It was about six months before I turned nineteen that the three-letter word ‘HIV’, buried somewhere deep in the back of my mind, would come to the forefront. I met a couple who were living with it, and from them I learnt about its incurable nature, and how when left untreated it can lead to AIDS. It was also they who enlightened that HIV is longer a death sentence and is manageable now with treatment. Even when confronted by the possibility of a chronic disease, I remember being nonchalant about it. At the rate I was going, I knew it wasn’t a matter of if I was going to contract HIV, but when. Also, all through my youth, there was the grey cloud of the longstanding Section 377A of the penal code, which criminalised gross indecency between consenting male adults. In the eyes of the law, I was already a criminal just for being who I am, so why should I care about myself when society doesn’t care about me? This was a victim mentality I had internalised since I was fifteen. In hindsight, I know now it is folly to blame the world for my own reckless actions, but I was only a teenager, and I had indeed been a victim of circumstances. Also, my skin hunger I still had to sate, and the terrible complications of HIV were not going to hinder me.

This is where my wilful ignorance would cost me. Even after speaking with the HIV-positive couple, my understanding of the condition was sorely incomplete. At that point, I knew only that HIV can be managed with medications. I had mistakenly thought that it was safe engaging in unprotected sex with an HIV-positive person, so long as he was on treatment. A huge and critical missing piece to the HIV transmission puzzle was viral suppression: it takes time — typically about six months — before the virus is fully suppressed after being on antiretroviral treatment.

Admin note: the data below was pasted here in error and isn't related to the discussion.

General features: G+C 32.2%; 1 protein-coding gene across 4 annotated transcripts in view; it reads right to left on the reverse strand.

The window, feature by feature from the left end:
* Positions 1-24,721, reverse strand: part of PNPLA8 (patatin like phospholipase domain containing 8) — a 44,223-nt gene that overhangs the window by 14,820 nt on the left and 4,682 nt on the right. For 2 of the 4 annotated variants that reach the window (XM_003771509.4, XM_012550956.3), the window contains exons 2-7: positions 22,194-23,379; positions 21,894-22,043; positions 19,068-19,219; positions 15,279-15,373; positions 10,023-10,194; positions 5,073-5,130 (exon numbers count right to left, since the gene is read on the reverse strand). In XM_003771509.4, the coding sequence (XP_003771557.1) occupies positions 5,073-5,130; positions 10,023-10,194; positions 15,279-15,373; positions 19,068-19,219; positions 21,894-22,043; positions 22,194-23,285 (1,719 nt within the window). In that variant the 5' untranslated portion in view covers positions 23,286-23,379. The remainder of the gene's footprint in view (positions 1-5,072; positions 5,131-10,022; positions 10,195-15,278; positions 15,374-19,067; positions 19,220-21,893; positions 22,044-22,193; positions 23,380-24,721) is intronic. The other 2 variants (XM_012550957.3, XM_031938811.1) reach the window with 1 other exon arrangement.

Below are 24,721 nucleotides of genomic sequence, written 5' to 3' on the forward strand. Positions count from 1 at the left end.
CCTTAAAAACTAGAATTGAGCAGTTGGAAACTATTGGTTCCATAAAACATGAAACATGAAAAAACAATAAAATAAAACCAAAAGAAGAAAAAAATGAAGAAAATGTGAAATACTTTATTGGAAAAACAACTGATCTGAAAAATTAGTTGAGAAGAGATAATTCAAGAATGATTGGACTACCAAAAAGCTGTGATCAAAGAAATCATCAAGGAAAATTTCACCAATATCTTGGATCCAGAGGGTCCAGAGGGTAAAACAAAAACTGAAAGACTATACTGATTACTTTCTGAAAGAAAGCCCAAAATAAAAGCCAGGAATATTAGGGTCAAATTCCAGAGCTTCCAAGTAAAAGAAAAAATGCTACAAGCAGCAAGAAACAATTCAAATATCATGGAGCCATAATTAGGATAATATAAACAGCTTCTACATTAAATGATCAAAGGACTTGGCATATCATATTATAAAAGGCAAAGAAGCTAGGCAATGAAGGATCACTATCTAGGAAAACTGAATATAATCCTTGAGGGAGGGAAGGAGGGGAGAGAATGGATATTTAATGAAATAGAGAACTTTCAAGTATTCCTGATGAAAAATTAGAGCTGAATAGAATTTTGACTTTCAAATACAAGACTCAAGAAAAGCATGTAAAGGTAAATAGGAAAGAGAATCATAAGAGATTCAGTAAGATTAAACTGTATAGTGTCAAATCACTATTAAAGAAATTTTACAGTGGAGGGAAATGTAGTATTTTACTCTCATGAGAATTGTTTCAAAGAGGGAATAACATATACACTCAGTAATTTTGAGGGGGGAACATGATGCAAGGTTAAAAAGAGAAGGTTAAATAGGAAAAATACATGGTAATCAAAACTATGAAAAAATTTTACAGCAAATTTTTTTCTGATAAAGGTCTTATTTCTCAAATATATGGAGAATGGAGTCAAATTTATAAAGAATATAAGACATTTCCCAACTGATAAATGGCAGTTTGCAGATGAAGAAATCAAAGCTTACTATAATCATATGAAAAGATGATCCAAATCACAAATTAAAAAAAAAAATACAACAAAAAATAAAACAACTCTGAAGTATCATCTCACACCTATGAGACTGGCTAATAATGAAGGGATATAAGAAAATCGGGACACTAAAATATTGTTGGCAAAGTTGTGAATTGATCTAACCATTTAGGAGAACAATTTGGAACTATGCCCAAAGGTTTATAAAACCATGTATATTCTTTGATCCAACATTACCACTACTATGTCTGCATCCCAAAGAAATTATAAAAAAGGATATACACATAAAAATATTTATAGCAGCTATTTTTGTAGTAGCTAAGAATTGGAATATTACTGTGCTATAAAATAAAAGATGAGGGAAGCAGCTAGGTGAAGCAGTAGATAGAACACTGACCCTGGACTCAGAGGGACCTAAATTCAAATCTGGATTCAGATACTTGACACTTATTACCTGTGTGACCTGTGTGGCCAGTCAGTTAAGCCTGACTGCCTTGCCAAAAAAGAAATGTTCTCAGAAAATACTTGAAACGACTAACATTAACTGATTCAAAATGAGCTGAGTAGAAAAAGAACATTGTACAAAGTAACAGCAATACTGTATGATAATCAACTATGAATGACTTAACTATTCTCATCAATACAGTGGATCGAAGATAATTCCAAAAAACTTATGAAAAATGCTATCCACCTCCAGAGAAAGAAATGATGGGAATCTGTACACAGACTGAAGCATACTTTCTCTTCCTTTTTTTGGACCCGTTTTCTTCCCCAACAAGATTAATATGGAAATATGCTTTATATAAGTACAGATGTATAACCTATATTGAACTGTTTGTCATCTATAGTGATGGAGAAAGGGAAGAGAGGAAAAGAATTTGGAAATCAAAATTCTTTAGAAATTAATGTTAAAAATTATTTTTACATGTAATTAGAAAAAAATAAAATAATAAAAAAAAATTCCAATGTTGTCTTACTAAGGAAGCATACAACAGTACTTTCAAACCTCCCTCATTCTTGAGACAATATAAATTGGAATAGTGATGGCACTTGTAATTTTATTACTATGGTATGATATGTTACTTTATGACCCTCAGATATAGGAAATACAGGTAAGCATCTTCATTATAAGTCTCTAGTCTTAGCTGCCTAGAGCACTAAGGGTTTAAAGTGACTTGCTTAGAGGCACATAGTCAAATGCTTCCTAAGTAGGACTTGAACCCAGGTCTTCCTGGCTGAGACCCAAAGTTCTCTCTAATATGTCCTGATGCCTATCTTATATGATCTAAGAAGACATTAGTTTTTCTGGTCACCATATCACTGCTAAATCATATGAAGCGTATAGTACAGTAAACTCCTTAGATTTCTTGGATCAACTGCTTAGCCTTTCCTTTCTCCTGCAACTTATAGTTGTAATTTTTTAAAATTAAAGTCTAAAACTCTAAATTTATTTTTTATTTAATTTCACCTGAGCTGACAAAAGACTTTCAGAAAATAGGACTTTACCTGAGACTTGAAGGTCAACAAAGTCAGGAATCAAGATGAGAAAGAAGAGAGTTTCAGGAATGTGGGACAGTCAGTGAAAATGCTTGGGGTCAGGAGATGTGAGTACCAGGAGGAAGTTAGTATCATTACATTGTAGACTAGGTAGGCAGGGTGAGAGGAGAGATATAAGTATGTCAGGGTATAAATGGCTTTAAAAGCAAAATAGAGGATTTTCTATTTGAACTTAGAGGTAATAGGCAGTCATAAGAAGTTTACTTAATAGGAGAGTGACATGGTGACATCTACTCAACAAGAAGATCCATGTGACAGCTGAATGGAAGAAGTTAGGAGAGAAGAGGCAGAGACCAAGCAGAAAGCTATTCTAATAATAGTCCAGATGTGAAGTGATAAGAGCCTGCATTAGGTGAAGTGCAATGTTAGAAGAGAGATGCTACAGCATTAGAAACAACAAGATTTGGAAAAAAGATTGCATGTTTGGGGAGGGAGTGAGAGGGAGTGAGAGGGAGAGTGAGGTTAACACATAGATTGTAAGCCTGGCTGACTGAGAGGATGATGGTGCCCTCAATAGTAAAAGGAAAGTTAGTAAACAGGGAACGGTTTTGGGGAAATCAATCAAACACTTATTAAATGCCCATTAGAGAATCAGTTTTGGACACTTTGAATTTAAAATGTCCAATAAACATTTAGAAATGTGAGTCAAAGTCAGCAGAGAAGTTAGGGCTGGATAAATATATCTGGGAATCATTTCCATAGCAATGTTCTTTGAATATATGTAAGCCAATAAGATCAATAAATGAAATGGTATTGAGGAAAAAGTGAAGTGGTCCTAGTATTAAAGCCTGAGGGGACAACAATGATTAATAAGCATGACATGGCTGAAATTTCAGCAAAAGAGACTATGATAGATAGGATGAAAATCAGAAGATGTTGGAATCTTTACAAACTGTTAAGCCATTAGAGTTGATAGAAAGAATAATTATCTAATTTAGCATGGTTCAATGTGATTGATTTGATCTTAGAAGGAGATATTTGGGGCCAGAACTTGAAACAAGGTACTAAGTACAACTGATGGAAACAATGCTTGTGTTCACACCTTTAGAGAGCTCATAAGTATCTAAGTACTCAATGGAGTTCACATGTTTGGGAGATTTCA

Following a casual encounter, I developed a protracted headache, which swiftly turned into a debilitating fever. When it was hot outside, I’d shiver uncontrollably; and when it was cold, I’d sweat profusely. My immune system just completely went haywire. I was rendered bedridden, too weak to even seek medical attention. By now I was a year two polytechnic student pursuing interior design, which was a blessing in some sense: it being an assignment-based course, I just had to submit all my projects on time and didn’t have to worry about my poor attendance. My classmates were of course worried because I had suddenly vanished from the face of the earth.

So enervating was the fever episode that I didn’t even have the barest strength to think about anything, let alone ruminate about its cause. A month later, when the fever began to subside, my mother had to escort me to the Accident and Emergency Department as even standing upright on my own was impossible. The nurse took my blood sample and assured me that whatever I had was gone. Because my symptoms were similar, she posited that I had dengue fever. I didn’t share her optimism: deep down, I had a suspicion. The following week, I plucked up the courage to go for HIV testing at one of the anonymous centres.

Co-founder of The T Project June Chua: Beyond Our Transgender Identity, See Us as People, as Individuals

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Alden Boon
Alden Boon is a Quarter-finalist in PAGE International Screenwriting Awards. When he's not busy writing, he pretends he is Gandalf.